Sunday, January 10, 2010

The New Year in Food

I am finally back from a rather long winter vacation in Peru, Omaha, and Albuquerque. Before that I was finishing up the semester. But enough with the excuses - I just am not in the habit of writing a blog post regularly. So, in the spirit of the new year, I come to you with a resolution and some cooking goals.

First and foremost, I resolve to blog regularly, both about Thursday potlucks, and about the other exciting food events in my life.

During my flight home a few days ago, I was reading the latest issue of Saveur, which included 100 food topics submitted by readers. The wide variety of topics covered, along with my experiences with new and different food in Peru (more on that in an upcoming post!), inspired me to tackle 12 culinary tasks that I've either put off trying or been intimidated by.

Here is my list, with each task assigned to a month:

January: Cook a meal drawn entirely from Julia Child's Mastering the Art of French Cooking. This was a birthday gift from my wonderful boyfriend, so I'm guessing he will be invited to this meal...

February: Cook a dish including mussels and/or oysters. The whole shell business has always unnerved me, and only recently have I learned to enjoy eating mussels and oysters. Cooking them is the next step!

March: Make a yeast bread. Maybe start with the no-knead type early on in the month and progress to something more intensive.

April: Make my own pasta. This looks fun, but I've never made the time for it. I'd like to try both gnocchi and egg noodles.

May: Bake a "Baked Alaska." Perhaps not as formidable as rolling out pasta, but the thermodynamics of ice cream inside a baked meringue shell is quite intriguing.

June: Eat entirely local for a day. Some people do this on a regular basis, and it shouldn't be too difficult in a food-centric state like Wisconsin. Maybe this will help me start better habits, even if I can't eat entirely local all of the time.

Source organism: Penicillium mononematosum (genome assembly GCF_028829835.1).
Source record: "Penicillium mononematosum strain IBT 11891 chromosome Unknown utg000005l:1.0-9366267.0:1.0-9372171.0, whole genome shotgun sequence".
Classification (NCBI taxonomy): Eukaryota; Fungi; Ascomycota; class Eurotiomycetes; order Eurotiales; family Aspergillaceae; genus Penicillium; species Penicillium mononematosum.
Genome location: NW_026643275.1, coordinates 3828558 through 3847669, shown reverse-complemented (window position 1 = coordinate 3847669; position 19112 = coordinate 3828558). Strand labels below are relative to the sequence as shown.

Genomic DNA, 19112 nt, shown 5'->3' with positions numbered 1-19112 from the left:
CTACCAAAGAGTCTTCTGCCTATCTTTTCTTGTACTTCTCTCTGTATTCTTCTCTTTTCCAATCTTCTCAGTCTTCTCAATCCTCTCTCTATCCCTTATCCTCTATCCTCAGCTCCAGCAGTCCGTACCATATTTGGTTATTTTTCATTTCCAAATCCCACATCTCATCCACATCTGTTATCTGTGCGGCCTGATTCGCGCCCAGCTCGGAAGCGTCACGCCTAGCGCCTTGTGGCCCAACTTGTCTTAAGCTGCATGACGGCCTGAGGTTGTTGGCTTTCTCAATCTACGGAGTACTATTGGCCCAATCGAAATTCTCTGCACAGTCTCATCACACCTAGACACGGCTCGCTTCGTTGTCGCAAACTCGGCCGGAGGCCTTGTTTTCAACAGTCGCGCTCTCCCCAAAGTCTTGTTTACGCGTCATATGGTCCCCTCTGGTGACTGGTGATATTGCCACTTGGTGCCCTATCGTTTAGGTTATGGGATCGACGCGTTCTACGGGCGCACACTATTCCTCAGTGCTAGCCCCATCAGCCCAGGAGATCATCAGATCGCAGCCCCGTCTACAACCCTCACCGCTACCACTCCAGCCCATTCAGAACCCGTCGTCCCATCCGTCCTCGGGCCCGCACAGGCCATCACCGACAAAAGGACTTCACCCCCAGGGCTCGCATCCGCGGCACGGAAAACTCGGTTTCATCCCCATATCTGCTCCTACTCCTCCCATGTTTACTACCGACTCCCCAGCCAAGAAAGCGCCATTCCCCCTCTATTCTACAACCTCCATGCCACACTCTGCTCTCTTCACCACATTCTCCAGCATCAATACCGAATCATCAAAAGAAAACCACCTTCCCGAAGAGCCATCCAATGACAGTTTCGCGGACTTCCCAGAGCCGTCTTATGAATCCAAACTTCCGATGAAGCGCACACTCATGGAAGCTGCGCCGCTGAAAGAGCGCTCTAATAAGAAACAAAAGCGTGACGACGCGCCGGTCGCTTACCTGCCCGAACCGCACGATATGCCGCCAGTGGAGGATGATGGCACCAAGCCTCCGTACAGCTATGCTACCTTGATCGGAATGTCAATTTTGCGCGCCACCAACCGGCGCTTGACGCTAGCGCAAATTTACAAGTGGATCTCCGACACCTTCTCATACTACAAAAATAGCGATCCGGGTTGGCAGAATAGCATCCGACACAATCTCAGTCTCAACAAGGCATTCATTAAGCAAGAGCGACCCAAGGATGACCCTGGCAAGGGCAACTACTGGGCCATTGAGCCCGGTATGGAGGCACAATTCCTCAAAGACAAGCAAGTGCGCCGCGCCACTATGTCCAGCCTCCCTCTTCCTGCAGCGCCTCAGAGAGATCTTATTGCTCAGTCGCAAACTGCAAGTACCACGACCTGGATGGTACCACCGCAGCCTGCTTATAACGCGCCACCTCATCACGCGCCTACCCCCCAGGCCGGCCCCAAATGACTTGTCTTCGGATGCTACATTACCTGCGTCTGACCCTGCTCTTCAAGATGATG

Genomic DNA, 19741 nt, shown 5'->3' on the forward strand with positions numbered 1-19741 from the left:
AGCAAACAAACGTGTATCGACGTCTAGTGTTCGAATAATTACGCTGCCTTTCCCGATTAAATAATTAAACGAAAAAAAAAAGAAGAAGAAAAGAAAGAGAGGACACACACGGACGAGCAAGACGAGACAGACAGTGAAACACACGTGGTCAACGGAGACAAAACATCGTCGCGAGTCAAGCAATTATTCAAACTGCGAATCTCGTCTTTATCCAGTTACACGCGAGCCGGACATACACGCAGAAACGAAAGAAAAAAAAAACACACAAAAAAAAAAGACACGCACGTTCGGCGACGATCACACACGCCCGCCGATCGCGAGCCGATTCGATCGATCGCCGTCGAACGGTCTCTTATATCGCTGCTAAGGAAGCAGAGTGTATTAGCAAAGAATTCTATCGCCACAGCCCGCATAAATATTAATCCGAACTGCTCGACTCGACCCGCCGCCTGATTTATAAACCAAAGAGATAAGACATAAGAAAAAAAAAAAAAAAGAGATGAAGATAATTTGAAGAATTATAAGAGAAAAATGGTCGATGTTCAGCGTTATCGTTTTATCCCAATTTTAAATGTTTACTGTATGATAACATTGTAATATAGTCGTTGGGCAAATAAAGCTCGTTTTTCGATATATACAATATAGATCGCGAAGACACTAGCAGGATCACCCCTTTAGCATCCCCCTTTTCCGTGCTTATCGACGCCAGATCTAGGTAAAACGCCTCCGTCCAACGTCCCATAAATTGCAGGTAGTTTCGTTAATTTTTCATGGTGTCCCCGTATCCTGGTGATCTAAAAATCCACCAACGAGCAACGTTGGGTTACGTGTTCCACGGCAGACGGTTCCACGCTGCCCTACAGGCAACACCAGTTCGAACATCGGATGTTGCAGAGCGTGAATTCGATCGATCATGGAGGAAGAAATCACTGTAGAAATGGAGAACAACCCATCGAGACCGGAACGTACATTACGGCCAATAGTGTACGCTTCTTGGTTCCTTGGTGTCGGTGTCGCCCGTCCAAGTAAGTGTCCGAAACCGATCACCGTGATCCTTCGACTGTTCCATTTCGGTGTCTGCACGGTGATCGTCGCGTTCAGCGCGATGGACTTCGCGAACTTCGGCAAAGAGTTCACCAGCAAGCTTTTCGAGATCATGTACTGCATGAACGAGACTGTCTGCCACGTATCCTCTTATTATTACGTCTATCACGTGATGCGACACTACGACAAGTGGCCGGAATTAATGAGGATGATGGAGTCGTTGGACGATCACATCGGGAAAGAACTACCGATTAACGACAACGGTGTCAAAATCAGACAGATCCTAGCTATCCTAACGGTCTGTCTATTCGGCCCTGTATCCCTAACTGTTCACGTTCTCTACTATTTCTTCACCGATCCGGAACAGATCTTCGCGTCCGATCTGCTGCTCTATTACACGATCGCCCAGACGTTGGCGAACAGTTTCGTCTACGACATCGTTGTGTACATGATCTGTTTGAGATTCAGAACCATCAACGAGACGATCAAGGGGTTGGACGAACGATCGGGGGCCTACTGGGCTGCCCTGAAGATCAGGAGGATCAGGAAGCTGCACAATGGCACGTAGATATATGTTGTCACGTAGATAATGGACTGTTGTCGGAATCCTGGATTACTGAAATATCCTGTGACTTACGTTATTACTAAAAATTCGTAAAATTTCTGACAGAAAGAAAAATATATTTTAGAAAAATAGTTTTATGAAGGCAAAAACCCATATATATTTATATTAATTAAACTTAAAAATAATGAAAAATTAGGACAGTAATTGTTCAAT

July: Make mulberry ice cream. We have a large mulberry tree in our back yard, which produces more fruit than I know what to do with. I'm also interested in experimenting with methods for making ice cream (or something similar to ice cream) that don't require an ice cream maker, which my small kitchen has no room for.

August: Make ceviche. I hope to include a lot more Peruvian cooking in my repertoire, but I'll admit that this marinated fish dish intimidates me a bit. It may take a resolution and someone's August birthday to get me to try it.

September: Make cherries jubilee. Late summer in Wisconsin is prime time for delicious fresh cherries, and what better way to celebrate Door County cherries than by setting your house on fire? Just kidding - but I would like to try flambeing something.

October: Cook an unusual meat. Our farmers' market routinely has ostrich meat, but I would also consider cooking rabbit or something else I've never tried before.

November: Brine a turkey. As far as I can tell, I'll be staying in Madison for Thanksgiving, which means I will probably host a meal of some kind. And while I've participated in numerous turkey roasts (during which Betty White makes dirty jokes about the turkey... or is that something else?) I've never brined a turkey.

December: Create some awesome homemade food gifts. I wont give away my ideas yet, but I'd like to share some kitchen joy with my dear friends next holiday season. The past two years have included biscotti, but I'd like to push the boundaries to include some non-baked goods.

So goes my plan for the year. I hope to fit this all in with work, school, community choir, and having some sort of social life... but, as I tell my hesitant-to-cook father, "You have to eat anyway, so you might as well have some fun with it!"

Coming up soon - the long awaited ducken-hen post... I know you can hardly wait.

1 comment:

  1. Cool to know that you are into cooking. Keep up the writing. My aunt works for Good Housekeeping for a long time and I think you would get along with her. We watched Julia and Julia over the break. It was good. Have fun with your cooking -- Mordechai